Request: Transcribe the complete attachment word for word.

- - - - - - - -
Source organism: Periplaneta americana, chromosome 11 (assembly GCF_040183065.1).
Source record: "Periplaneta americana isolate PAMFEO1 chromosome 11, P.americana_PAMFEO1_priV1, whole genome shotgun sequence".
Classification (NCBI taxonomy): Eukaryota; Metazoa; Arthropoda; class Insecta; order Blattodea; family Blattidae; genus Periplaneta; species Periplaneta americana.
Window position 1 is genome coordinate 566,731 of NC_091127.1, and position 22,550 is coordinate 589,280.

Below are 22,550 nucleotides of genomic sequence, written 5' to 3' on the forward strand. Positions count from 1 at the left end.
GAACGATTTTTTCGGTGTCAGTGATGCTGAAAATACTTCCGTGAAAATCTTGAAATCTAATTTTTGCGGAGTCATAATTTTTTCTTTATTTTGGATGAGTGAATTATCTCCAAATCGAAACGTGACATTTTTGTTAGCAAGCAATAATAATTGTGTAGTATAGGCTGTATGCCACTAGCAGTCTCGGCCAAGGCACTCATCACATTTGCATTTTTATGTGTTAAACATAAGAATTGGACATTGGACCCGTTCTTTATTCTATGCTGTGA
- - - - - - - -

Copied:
Source organism: Periplaneta americana, chromosome 11 (assembly GCF_040183065.1).
Source record: "Periplaneta americana isolate PAMFEO1 chromosome 11, P.americana_PAMFEO1_priV1, whole genome shotgun sequence".
Classification (NCBI taxonomy): Eukaryota; Metazoa; Arthropoda; class Insecta; order Blattodea; family Blattidae; genus Periplaneta; species Periplaneta americana.
Window position 1 is genome coordinate 566,731 of NC_091127.1, and position 22,550 is coordinate 589,280.

Below are 22,550 nucleotides of genomic sequence, written 5' to 3' on the forward strand. Positions count from 1 at the left end.
GAACGATTTTTTCGGTGTCAGTGATGCTGAAAATACTTCCGTGAAAATCTTGAAATCTAATTTTTGCGGAGTCATAATTTTTTCTTTATTTTGGATGAGTGAATTATCTCCAAATCGAAACGTGACATTTTTGTTAGCAAGCAATAATAATTGTGTAGTATAGGCTGTATGCCACTAGCAGTCTCGGCCAAGGCACTCATCACATTTGCATTTTTATGTGTTAAACATAAGAATTGGACATTGGACCCGTTCTTTATTCTATGCTGTGA